You can also use oracles for casual agreements, such as, "I'll give you ten tokens if my team wins the game." An oracle can monitor game results and transfer the tokens as soon as a winner of the game is announced.

Furthermore, oracles are helpful in managing derivatives, insurance and other risk management techniques. A farmer can use oracles to manage agricultural derivatives that provide a payout in case poor weather destroys their crop. The oracle can keep track of the weather, and make sure the farmer gets their insurance funds if a set amount of rain doesn't occur in time.

A final useful feature of oracles is that they can help with cryptocurrency investments. Blockchain oracles can keep track of cryptos, stock prices and foreign exchanges for investors, and then they can buy or sell cryptocurrency in response to these external changes. For a savvy investor, a blockchain oracle makes it far easier to keep a portfolio of diverse assets up-to-date.

As you can see, oracles fulfill all sorts of important tasks. Their ability to bridge the gap between blockchains and real-world events adds functionality to blockchains. With oracles, users can incorporate blockchains into their day-to-day lives.

Types of Blockchain Oracles

Because they have so many uses, most blockchain oracles are quite distinct from each other. Oracles are usually divided into types based on how they function. It's fairly common for an oracle to fall into multiple categories, such as outbound and software. Understanding all the different types of blockchain oracles can help you find the right style for your needs.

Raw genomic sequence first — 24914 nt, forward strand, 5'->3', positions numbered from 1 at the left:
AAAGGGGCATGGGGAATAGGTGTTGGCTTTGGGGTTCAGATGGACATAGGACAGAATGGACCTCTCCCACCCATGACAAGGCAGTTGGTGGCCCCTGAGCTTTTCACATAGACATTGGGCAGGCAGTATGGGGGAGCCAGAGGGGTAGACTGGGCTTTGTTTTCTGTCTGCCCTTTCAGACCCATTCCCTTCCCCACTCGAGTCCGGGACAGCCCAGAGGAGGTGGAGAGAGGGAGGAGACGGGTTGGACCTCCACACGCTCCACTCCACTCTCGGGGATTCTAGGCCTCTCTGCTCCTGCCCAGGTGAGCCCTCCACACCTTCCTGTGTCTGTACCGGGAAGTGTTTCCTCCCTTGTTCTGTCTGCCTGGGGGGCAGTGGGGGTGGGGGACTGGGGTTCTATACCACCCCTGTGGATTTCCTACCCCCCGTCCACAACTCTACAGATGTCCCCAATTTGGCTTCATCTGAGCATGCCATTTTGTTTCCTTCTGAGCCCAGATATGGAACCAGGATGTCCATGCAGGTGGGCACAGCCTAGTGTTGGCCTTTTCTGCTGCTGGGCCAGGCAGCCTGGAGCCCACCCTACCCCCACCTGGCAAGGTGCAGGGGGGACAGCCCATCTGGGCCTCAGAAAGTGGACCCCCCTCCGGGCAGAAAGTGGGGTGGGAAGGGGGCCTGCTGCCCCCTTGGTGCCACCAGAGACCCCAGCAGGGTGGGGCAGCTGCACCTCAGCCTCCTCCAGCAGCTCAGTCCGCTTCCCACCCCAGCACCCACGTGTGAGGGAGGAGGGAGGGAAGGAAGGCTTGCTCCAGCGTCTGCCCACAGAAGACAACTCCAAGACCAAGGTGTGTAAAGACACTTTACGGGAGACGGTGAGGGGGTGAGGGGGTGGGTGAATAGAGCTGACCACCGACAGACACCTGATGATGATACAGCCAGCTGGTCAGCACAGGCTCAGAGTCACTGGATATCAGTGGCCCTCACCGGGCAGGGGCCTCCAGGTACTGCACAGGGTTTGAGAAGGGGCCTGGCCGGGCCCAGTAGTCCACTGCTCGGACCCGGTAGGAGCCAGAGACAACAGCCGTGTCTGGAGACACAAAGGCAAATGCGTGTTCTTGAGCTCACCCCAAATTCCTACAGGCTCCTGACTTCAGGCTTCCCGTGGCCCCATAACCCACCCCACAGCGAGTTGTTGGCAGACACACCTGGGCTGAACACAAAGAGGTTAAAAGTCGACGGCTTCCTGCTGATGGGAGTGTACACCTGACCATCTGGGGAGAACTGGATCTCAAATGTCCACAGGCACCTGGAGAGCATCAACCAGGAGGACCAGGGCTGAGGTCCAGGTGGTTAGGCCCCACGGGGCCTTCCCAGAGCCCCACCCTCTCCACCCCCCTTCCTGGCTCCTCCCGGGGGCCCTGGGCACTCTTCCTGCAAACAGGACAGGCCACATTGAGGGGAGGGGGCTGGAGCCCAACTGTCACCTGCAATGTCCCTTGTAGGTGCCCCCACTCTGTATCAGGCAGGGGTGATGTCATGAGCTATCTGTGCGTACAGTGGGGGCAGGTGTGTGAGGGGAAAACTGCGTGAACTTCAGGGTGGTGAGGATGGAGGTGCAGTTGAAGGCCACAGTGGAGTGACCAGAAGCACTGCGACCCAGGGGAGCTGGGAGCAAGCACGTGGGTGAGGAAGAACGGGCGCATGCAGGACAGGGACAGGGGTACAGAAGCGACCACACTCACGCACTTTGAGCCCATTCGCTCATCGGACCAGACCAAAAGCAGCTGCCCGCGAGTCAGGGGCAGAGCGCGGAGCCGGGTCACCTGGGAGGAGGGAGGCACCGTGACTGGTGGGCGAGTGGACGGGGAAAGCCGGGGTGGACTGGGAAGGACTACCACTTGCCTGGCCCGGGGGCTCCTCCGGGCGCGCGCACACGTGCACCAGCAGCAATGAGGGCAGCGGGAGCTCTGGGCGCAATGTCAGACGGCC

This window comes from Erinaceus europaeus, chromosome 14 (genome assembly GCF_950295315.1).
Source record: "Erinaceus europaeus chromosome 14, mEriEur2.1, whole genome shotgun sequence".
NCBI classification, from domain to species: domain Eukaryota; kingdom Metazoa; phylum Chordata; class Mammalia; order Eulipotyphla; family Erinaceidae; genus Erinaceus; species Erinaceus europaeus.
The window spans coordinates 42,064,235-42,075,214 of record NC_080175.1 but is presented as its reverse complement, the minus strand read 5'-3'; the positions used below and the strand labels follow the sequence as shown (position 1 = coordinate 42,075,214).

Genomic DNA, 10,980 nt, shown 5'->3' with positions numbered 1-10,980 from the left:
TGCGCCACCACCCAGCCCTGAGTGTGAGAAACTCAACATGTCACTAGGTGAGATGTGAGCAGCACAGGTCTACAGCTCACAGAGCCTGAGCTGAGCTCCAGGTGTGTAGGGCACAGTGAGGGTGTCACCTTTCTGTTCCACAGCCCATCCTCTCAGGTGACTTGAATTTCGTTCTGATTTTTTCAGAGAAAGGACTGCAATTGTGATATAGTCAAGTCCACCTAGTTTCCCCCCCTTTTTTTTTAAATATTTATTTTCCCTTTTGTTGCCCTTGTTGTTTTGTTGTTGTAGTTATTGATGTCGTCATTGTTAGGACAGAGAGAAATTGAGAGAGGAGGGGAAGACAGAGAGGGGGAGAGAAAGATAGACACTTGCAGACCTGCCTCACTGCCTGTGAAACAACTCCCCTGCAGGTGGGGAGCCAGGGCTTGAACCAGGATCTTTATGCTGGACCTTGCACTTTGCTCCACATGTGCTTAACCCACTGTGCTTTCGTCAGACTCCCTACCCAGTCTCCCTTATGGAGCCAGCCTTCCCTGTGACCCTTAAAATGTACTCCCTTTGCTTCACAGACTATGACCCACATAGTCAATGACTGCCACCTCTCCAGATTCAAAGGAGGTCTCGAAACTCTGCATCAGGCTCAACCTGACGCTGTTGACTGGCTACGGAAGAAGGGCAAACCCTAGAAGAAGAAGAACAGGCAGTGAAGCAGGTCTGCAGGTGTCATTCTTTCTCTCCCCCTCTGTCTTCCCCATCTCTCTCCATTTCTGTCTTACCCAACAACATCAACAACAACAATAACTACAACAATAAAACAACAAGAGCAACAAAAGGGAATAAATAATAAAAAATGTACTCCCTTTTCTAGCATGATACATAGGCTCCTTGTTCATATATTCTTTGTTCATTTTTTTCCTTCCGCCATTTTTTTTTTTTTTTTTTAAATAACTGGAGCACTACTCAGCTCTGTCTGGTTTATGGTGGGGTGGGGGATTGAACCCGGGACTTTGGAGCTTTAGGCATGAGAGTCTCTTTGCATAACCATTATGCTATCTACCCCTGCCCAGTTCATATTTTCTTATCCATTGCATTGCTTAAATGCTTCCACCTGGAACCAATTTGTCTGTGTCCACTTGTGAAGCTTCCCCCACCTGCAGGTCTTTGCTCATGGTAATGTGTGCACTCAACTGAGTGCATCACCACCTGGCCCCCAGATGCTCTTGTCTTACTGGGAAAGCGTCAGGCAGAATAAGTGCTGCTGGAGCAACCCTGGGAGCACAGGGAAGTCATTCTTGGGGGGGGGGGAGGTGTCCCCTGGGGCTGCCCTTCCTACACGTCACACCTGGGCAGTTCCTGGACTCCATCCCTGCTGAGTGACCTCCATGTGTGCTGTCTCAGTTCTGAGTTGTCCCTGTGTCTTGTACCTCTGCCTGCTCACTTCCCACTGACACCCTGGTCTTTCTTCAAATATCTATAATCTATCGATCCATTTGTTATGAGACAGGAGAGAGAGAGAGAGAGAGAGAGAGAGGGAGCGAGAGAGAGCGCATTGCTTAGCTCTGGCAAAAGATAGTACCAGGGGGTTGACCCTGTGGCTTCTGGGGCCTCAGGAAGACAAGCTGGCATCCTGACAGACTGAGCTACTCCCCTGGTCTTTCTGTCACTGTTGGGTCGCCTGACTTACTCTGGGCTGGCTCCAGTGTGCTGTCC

Software Oracles

Software oracles are the most common type of blockchain oracle. They use software to connect with digital sources of information, and then pass this information on to the blockchain. Software oracles are essential for connection to things like websites, databases and servers, and they often focus on publicly available information from the internet. They're commonly used for accessing data such as flight information, exchange rates and market fluctuations.

Hardware Oracles

Hardware oracles tend to require some extra setup because they involve other pieces of equipment. A hardware oracle uses items such as RFID sensors, barcode scanners, motion sensors or thermometers. They relay the information these sensors collect to the blockchain, where they can be used for smart contracts. These oracles are complex, but useful because they directly translate real-world situations — such as the arrival of a truck at a loading bay — into a smart contract on a blockchain.

Inbound Oracles

When discussing inbound and outbound oracles, people are referring to the direction of the information flow. An inbound oracle is one that brings real-world information onto the blockchain. These are typically the most useful sort of oracle, because they help to use real-world situations and external data to affect how a blockchain is functioning.

Outbound Oracles